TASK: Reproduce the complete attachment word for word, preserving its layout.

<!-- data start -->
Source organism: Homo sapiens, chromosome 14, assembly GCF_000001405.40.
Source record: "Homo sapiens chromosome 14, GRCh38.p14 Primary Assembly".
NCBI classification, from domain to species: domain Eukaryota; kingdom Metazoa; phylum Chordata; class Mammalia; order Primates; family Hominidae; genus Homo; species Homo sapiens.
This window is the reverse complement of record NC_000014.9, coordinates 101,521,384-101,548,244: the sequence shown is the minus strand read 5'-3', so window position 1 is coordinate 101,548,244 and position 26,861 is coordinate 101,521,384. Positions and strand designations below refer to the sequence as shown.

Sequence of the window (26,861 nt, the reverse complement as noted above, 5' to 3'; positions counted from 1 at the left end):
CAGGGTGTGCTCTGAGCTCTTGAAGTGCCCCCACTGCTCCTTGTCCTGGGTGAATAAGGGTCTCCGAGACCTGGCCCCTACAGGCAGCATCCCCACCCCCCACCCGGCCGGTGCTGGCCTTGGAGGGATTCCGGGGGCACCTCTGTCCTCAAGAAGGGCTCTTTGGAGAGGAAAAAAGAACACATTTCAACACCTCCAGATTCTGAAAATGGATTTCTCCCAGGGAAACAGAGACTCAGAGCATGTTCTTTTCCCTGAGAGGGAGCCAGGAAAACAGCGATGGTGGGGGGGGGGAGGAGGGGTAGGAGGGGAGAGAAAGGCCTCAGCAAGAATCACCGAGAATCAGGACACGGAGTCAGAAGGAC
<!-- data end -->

Source organism: Homo sapiens, chromosome 14, assembly GCF_000001405.40.
Source record: "Homo sapiens chromosome 14, GRCh38.p14 Primary Assembly".
NCBI classification, from domain to species: domain Eukaryota; kingdom Metazoa; phylum Chordata; class Mammalia; order Primates; family Hominidae; genus Homo; species Homo sapiens.
This window is the reverse complement of record NC_000014.9, coordinates 101,521,384-101,548,244: the sequence shown is the minus strand read 5'-3', so window position 1 is coordinate 101,548,244 and position 26,861 is coordinate 101,521,384. Positions and strand designations below refer to the sequence as shown.

Sequence of the window (26,861 nt, the reverse complement as noted above, 5' to 3'; positions counted from 1 at the left end):
CAGGGTGTGCTCTGAGCTCTTGAAGTGCCCCCACTGCTCCTTGTCCTGGGTGAATAAGGGTCTCCGAGACCTGGCCCCTACAGGCAGCATCCCCACCCCCCACCCGGCCGGTGCTGGCCTTGGAGGGATTCCGGGGGCACCTCTGTCCTCAAGAAGGGCTCTTTGGAGAGGAAAAAAGAACACATTTCAACACCTCCAGATTCTGAAAATGGATTTCTCCCAGGGAAACAGAGACTCAGAGCATGTTCTTTTCCCTGAGAGGGAGCCAGGAAAACAGCGATGGTGGGGGGGGGGAGGAGGGGTAGGAGGGGAGAGAAAGGCCTCAGCAAGAATCACCGAGAATCAGGACACGGAGTCAGAAGGAC